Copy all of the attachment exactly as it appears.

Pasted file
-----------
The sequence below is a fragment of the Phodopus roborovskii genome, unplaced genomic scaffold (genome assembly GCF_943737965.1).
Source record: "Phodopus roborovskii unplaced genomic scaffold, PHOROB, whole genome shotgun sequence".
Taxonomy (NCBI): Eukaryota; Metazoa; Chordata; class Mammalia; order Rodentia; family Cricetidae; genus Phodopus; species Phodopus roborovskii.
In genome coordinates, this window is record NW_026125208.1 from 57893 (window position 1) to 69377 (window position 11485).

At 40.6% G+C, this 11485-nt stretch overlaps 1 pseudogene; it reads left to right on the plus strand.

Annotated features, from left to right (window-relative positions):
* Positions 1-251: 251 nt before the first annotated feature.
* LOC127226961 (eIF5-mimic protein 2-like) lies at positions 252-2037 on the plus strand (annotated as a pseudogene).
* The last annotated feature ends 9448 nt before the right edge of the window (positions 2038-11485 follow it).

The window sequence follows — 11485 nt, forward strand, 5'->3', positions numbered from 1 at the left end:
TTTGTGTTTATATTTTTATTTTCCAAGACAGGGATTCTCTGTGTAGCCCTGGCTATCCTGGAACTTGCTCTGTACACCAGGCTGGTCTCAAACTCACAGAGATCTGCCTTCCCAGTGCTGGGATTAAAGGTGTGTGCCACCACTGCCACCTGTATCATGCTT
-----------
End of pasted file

The sequence below is a fragment of the Phodopus roborovskii genome, unplaced genomic scaffold (genome assembly GCF_943737965.1).
Source record: "Phodopus roborovskii unplaced genomic scaffold, PHOROB, whole genome shotgun sequence".
Taxonomy (NCBI): Eukaryota; Metazoa; Chordata; class Mammalia; order Rodentia; family Cricetidae; genus Phodopus; species Phodopus roborovskii.
In genome coordinates, this window is record NW_026125208.1 from 57893 (window position 1) to 69377 (window position 11485).

At 40.6% G+C, this 11485-nt stretch overlaps 1 pseudogene; it reads left to right on the plus strand.

Annotated features, from left to right (window-relative positions):
* Positions 1-251: 251 nt before the first annotated feature.
* LOC127226961 (eIF5-mimic protein 2-like) lies at positions 252-2037 on the plus strand (annotated as a pseudogene).
* The last annotated feature ends 9448 nt before the right edge of the window (positions 2038-11485 follow it).

The window sequence follows — 11485 nt, forward strand, 5'->3', positions numbered from 1 at the left end:
TTTGTGTTTATATTTTTATTTTCCAAGACAGGGATTCTCTGTGTAGCCCTGGCTATCCTGGAACTTGCTCTGTACACCAGGCTGGTCTCAAACTCACAGAGATCTGCCTTCCCAGTGCTGGGATTAAAGGTGTGTGCCACCACTGCCACCTGTATCATGCTT